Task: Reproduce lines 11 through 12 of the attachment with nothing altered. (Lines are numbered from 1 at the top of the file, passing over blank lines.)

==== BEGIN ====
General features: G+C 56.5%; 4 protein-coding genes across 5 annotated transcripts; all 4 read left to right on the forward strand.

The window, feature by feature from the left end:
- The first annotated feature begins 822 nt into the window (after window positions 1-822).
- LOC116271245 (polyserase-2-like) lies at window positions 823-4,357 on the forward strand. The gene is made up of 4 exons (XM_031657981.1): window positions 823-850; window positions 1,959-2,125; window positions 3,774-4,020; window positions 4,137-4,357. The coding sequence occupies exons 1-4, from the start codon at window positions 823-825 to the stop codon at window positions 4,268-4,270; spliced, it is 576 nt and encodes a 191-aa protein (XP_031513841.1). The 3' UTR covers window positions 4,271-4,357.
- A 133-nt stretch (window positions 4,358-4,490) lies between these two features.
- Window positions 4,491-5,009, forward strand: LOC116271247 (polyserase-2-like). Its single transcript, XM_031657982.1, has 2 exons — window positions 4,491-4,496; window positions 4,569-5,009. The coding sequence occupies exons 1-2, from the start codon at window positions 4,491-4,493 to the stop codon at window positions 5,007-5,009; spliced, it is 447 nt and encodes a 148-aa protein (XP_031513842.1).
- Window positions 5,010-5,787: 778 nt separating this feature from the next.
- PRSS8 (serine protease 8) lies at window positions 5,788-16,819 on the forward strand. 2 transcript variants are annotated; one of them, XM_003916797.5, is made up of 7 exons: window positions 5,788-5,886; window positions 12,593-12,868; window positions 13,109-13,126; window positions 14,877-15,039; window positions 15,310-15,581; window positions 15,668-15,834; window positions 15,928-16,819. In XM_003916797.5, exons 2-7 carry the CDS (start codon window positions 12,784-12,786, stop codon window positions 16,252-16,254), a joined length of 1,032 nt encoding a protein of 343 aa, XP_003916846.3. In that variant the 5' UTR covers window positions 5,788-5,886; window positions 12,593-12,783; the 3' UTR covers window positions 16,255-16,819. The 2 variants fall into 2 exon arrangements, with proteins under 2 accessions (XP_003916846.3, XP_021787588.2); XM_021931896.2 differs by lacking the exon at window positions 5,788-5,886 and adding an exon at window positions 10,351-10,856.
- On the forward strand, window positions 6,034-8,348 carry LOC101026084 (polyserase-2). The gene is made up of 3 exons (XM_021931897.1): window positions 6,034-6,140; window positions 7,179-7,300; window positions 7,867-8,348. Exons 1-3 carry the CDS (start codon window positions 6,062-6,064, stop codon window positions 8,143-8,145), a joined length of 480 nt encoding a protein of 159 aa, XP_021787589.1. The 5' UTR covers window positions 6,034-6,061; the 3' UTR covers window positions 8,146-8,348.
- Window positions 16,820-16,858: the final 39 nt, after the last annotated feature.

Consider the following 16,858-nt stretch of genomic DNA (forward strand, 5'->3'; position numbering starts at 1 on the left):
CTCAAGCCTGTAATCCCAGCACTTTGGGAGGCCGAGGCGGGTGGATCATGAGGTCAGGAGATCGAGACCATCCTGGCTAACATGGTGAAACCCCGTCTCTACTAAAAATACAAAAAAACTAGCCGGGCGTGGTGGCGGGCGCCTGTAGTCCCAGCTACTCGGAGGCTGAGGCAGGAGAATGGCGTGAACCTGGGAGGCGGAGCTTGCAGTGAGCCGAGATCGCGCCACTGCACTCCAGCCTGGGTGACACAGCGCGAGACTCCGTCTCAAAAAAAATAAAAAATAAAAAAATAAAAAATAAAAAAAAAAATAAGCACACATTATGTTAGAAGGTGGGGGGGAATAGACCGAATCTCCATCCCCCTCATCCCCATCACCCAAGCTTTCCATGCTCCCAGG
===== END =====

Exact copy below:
Consider the following 16,858-nt stretch of genomic DNA (forward strand, 5'->3'; position numbering starts at 1 on the left):
CTCAAGCCTGTAATCCCAGCACTTTGGGAGGCCGAGGCGGGTGGATCATGAGGTCAGGAGATCGAGACCATCCTGGCTAACATGGTGAAACCCCGTCTCTACTAAAAATACAAAAAAACTAGCCGGGCGTGGTGGCGGGCGCCTGTAGTCCCAGCTACTCGGAGGCTGAGGCAGGAGAATGGCGTGAACCTGGGAGGCGGAGCTTGCAGTGAGCCGAGATCGCGCCACTGCACTCCAGCCTGGGTGACACAGCGCGAGACTCCGTCTCAAAAAAAATAAAAAATAAAAAAATAAAAAATAAAAAAAAAAATAAGCACACATTATGTTAGAAGGTGGGGGGGAATAGACCGAATCTCCATCCCCCTCATCCCCATCACCCAAGCTTTCCATGCTCCCAGG